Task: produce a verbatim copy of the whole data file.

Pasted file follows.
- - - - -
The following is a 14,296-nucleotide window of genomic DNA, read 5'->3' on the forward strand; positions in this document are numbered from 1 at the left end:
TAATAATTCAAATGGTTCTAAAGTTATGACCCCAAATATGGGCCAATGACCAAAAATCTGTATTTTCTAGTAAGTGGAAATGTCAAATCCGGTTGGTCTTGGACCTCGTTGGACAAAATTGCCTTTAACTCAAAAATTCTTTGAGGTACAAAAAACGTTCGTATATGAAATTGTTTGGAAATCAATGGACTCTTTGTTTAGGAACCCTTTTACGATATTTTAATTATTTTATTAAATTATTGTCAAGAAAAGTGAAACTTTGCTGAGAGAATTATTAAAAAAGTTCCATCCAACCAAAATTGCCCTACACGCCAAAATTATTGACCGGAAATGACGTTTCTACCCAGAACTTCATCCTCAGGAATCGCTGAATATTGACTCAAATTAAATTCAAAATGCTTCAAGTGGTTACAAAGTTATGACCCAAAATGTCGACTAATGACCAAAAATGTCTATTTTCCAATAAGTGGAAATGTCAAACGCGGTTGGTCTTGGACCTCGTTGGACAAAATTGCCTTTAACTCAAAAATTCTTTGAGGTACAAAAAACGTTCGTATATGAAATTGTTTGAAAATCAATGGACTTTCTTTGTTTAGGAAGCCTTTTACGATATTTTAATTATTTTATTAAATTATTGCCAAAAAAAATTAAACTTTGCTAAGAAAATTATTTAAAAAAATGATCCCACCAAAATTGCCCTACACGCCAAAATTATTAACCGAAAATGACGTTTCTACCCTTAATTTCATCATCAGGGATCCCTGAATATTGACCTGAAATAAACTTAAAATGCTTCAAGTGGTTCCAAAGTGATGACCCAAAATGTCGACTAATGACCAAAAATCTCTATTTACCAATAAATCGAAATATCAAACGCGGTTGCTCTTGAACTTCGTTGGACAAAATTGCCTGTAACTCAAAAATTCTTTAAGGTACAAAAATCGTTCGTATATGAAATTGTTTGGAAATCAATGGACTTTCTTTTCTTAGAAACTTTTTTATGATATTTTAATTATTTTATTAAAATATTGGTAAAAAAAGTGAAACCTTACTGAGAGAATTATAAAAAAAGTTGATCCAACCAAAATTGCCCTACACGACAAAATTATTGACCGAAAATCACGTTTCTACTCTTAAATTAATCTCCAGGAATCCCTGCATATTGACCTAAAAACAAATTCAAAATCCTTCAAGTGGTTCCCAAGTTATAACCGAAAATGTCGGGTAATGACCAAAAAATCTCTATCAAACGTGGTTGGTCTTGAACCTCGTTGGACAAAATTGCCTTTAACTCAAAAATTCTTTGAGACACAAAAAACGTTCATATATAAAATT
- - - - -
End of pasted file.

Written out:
The following is a 14,296-nucleotide window of genomic DNA, read 5'->3' on the forward strand; positions in this document are numbered from 1 at the left end:
TAATAATTCAAATGGTTCTAAAGTTATGACCCCAAATATGGGCCAATGACCAAAAATCTGTATTTTCTAGTAAGTGGAAATGTCAAATCCGGTTGGTCTTGGACCTCGTTGGACAAAATTGCCTTTAACTCAAAAATTCTTTGAGGTACAAAAAACGTTCGTATATGAAATTGTTTGGAAATCAATGGACTCTTTGTTTAGGAACCCTTTTACGATATTTTAATTATTTTATTAAATTATTGTCAAGAAAAGTGAAACTTTGCTGAGAGAATTATTAAAAAAGTTCCATCCAACCAAAATTGCCCTACACGCCAAAATTATTGACCGGAAATGACGTTTCTACCCAGAACTTCATCCTCAGGAATCGCTGAATATTGACTCAAATTAAATTCAAAATGCTTCAAGTGGTTACAAAGTTATGACCCAAAATGTCGACTAATGACCAAAAATGTCTATTTTCCAATAAGTGGAAATGTCAAACGCGGTTGGTCTTGGACCTCGTTGGACAAAATTGCCTTTAACTCAAAAATTCTTTGAGGTACAAAAAACGTTCGTATATGAAATTGTTTGAAAATCAATGGACTTTCTTTGTTTAGGAAGCCTTTTACGATATTTTAATTATTTTATTAAATTATTGCCAAAAAAAATTAAACTTTGCTAAGAAAATTATTTAAAAAAATGATCCCACCAAAATTGCCCTACACGCCAAAATTATTAACCGAAAATGACGTTTCTACCCTTAATTTCATCATCAGGGATCCCTGAATATTGACCTGAAATAAACTTAAAATGCTTCAAGTGGTTCCAAAGTGATGACCCAAAATGTCGACTAATGACCAAAAATCTCTATTTACCAATAAATCGAAATATCAAACGCGGTTGCTCTTGAACTTCGTTGGACAAAATTGCCTGTAACTCAAAAATTCTTTAAGGTACAAAAATCGTTCGTATATGAAATTGTTTGGAAATCAATGGACTTTCTTTTCTTAGAAACTTTTTTATGATATTTTAATTATTTTATTAAAATATTGGTAAAAAAAGTGAAACCTTACTGAGAGAATTATAAAAAAAGTTGATCCAACCAAAATTGCCCTACACGACAAAATTATTGACCGAAAATCACGTTTCTACTCTTAAATTAATCTCCAGGAATCCCTGCATATTGACCTAAAAACAAATTCAAAATCCTTCAAGTGGTTCCCAAGTTATAACCGAAAATGTCGGGTAATGACCAAAAAATCTCTATCAAACGTGGTTGGTCTTGAACCTCGTTGGACAAAATTGCCTTTAACTCAAAAATTCTTTGAGACACAAAAAACGTTCATATATAAAATT